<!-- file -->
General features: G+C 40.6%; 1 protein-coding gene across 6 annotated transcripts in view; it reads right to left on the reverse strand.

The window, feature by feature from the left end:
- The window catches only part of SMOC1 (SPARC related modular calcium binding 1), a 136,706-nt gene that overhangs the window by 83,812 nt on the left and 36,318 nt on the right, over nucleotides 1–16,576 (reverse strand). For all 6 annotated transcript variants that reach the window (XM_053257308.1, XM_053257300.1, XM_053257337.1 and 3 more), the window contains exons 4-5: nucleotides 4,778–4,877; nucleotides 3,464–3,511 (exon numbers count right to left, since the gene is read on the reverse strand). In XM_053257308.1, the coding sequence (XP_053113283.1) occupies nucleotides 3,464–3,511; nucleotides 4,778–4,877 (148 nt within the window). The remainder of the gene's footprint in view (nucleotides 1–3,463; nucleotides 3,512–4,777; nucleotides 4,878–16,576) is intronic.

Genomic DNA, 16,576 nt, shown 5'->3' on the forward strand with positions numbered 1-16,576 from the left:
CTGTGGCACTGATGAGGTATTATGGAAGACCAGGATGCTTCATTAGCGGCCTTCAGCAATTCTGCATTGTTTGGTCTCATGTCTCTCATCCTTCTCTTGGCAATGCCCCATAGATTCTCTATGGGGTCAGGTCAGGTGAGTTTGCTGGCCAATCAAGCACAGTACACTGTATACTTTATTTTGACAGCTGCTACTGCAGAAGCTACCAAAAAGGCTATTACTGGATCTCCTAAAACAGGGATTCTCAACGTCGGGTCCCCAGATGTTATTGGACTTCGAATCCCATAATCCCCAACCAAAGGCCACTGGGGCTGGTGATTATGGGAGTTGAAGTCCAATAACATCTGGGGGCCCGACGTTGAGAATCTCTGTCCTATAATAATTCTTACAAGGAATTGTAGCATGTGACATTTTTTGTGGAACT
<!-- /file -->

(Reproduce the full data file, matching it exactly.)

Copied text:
General features: G+C 40.6%; 1 protein-coding gene across 6 annotated transcripts in view; it reads right to left on the reverse strand.

The window, feature by feature from the left end:
- The window catches only part of SMOC1 (SPARC related modular calcium binding 1), a 136,706-nt gene that overhangs the window by 83,812 nt on the left and 36,318 nt on the right, over nucleotides 1–16,576 (reverse strand). For all 6 annotated transcript variants that reach the window (XM_053257308.1, XM_053257300.1, XM_053257337.1 and 3 more), the window contains exons 4-5: nucleotides 4,778–4,877; nucleotides 3,464–3,511 (exon numbers count right to left, since the gene is read on the reverse strand). In XM_053257308.1, the coding sequence (XP_053113283.1) occupies nucleotides 3,464–3,511; nucleotides 4,778–4,877 (148 nt within the window). The remainder of the gene's footprint in view (nucleotides 1–3,463; nucleotides 3,512–4,777; nucleotides 4,878–16,576) is intronic.

Genomic DNA, 16,576 nt, shown 5'->3' on the forward strand with positions numbered 1-16,576 from the left:
CTGTGGCACTGATGAGGTATTATGGAAGACCAGGATGCTTCATTAGCGGCCTTCAGCAATTCTGCATTGTTTGGTCTCATGTCTCTCATCCTTCTCTTGGCAATGCCCCATAGATTCTCTATGGGGTCAGGTCAGGTGAGTTTGCTGGCCAATCAAGCACAGTACACTGTATACTTTATTTTGACAGCTGCTACTGCAGAAGCTACCAAAAAGGCTATTACTGGATCTCCTAAAACAGGGATTCTCAACGTCGGGTCCCCAGATGTTATTGGACTTCGAATCCCATAATCCCCAACCAAAGGCCACTGGGGCTGGTGATTATGGGAGTTGAAGTCCAATAACATCTGGGGGCCCGACGTTGAGAATCTCTGTCCTATAATAATTCTTACAAGGAATTGTAGCATGTGACATTTTTTGTGGAACT